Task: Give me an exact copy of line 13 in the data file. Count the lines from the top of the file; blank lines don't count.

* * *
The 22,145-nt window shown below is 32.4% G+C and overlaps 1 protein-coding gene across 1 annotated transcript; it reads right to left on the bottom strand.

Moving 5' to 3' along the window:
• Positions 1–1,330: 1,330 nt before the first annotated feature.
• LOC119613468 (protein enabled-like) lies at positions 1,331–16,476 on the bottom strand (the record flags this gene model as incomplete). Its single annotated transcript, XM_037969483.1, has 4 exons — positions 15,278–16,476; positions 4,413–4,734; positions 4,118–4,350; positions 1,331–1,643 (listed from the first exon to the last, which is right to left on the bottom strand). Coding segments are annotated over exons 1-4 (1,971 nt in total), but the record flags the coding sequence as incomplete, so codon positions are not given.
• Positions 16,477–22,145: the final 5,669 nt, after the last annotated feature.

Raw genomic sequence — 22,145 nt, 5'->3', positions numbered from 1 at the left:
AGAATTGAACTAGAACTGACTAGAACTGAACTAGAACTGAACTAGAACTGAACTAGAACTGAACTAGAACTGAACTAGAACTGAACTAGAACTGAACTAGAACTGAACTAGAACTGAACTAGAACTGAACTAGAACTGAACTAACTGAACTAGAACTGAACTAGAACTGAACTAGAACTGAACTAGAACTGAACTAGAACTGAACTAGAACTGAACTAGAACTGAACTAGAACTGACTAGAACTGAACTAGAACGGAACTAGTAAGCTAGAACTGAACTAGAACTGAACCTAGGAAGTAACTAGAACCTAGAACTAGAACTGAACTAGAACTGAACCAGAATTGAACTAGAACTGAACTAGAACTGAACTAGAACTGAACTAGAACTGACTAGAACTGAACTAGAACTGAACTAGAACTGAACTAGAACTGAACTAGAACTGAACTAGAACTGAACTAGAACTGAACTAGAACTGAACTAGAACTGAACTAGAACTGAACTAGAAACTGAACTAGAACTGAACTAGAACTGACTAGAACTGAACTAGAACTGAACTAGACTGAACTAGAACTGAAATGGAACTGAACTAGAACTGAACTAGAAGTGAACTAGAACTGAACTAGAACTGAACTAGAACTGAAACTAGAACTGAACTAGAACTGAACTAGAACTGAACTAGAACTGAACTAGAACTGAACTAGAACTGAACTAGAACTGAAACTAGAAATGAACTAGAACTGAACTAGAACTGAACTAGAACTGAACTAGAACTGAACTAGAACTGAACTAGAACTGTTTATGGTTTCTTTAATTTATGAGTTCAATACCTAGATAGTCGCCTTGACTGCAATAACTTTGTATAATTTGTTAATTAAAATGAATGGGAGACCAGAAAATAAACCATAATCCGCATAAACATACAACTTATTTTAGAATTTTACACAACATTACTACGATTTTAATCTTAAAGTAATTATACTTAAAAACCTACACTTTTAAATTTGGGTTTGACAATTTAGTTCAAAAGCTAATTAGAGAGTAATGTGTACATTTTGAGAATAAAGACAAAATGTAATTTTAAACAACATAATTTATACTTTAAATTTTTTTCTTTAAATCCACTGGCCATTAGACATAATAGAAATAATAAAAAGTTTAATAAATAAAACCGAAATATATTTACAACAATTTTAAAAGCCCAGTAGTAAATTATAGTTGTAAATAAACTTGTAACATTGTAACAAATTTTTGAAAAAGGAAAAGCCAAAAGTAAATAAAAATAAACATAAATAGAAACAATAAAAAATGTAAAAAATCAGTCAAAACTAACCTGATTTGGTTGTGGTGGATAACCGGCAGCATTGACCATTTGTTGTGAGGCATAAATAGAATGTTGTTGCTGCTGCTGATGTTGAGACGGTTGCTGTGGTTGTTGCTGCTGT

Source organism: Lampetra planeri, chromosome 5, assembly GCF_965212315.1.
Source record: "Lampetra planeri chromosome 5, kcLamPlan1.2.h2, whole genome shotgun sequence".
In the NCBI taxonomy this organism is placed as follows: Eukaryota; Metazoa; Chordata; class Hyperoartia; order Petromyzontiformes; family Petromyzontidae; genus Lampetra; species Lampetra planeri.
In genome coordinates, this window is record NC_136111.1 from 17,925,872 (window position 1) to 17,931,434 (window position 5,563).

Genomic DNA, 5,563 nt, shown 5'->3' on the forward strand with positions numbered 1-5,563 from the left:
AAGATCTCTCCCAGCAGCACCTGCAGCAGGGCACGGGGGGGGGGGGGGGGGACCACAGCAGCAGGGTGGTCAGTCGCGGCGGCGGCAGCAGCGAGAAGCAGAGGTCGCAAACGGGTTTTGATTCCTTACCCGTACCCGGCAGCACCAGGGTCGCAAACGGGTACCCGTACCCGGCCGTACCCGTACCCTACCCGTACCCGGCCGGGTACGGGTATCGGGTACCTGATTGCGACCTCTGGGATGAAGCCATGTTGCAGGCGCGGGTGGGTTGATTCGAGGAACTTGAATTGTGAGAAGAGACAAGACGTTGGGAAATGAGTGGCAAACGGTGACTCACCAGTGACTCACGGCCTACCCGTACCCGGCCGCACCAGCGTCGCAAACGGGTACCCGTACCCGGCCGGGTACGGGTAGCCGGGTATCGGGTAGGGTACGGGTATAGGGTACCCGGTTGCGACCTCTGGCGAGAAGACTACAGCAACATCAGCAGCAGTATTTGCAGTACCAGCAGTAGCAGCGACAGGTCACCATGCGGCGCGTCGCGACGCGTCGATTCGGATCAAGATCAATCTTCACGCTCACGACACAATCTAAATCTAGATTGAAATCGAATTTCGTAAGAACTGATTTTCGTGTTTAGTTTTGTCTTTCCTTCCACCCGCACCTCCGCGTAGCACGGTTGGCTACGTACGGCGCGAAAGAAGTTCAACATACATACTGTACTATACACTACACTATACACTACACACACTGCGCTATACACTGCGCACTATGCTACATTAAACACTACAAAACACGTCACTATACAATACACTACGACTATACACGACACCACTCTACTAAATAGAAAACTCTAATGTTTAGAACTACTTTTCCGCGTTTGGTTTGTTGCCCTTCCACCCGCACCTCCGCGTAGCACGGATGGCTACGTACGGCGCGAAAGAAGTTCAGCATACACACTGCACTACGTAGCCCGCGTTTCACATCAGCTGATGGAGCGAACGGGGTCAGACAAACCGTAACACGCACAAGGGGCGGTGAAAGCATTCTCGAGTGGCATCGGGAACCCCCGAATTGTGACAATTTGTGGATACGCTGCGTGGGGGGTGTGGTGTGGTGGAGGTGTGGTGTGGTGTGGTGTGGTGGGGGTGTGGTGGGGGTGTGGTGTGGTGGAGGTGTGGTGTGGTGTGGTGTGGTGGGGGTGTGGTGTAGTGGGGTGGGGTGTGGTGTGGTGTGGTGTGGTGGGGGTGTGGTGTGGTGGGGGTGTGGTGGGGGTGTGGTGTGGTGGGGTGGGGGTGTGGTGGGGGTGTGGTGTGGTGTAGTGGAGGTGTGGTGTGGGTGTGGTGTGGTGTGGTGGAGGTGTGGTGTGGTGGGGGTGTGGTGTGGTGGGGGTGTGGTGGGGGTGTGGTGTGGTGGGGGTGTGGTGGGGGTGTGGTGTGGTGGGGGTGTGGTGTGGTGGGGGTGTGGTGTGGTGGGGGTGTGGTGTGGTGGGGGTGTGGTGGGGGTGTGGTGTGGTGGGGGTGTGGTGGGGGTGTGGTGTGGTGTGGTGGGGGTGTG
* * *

AAGATCTCTCCCAGCAGCACCTGCAGCAGGGCACGGGGGGGGGGGGGGGGGACCACAGCAGCAGGGTGGTCAGTCGCGGCGGCGGCAGCAGCGAGAAGCAGAGGTCGCAAACGGGTTTTGATTCCTTACCCGTACCCGGCAGCACCAGGGTCGCAAACGGGTACCCGTACCCGGCCGTACCCGTACCCTACCCGTACCCGGCCGGGTACGGGTATCGGGTACCTGATTGCGACCTCTGGGATGAAGCCATGTTGCAGGCGCGGGTGGGTTGATTCGAGGAACTTGAATTGTGAGAAGAGACAAGACGTTGGGAAATGAGTGGCAAACGGTGACTCACCAGTGACTCACGGCCTACCCGTACCCGGCCGCACCAGCGTCGCAAACGGGTACCCGTACCCGGCCGGGTACGGGTAGCCGGGTATCGGGTAGGGTACGGGTATAGGGTACCCGGTTGCGACCTCTGGCGAGAAGACTACAGCAACATCAGCAGCAGTATTTGCAGTACCAGCAGTAGCAGCGACAGGTCACCATGCGGCGCGTCGCGACGCGTCGATTCGGATCAAGATCAATCTTCACGCTCACGACACAATCTAAATCTAGATTGAAATCGAATTTCGTAAGAACTGATTTTCGTGTTTAGTTTTGTCTTTCCTTCCACCCGCACCTCCGCGTAGCACGGTTGGCTACGTACGGCGCGAAAGAAGTTCAACATACATACTGTACTATACACTACACTATACACTACACACACTGCGCTATACACTGCGCACTATGCTACATTAAACACTACAAAACACGTCACTATACAATACACTACGACTATACACGACACCACTCTACTAAATAGAAAACTCTAATGTTTAGAACTACTTTTCCGCGTTTGGTTTGTTGCCCTTCCACCCGCACCTCCGCGTAGCACGGATGGCTACGTACGGCGCGAAAGAAGTTCAGCATACACACTGCACTACGTAGCCCGCGTTTCACATCAGCTGATGGAGCGAACGGGGTCAGACAAACCGTAACACGCACAAGGGGCGGTGAAAGCATTCTCGAGTGGCATCGGGAACCCCCGAATTGTGACAATTTGTGGATACGCTGCGTGGGGGGTGTGGTGTGGTGGAGGTGTGGTGTGGTGTGGTGTGGTGGGGGTGTGGTGGGGGTGTGGTGTGGTGGAGGTGTGGTGTGGTGTGGTGTGGTGGGGGTGTGGTGTAGTGGGGTGGGGTGTGGTGTGGTGTGGTGTGGTGGGGGTGTGGTGTGGTGGGGGTGTGGTGGGGGTGTGGTGTGGTGGGGTGGGGGTGTGGTGGGGGTGTGGTGTGGTGTAGTGGAGGTGTGGTGTGGGTGTGGTGTGGTGTGGTGGAGGTGTGGTGTGGTGGGGGTGTGGTGTGGTGGGGGTGTGGTGGGGGTGTGGTGTGGTGGGGGTGTGGTGGGGGTGTGGTGTGGTGGGGGTGTGGTGTGGTGGGGGTGTGGTGTGGTGGGGGTGTGGTGTGGTGGGGGTGTGGTGGGGGTGTGGTGTGGTGGGGGTGTGGTGGGGGTGTGGTGTGGTGTGGTGGGGGTGTG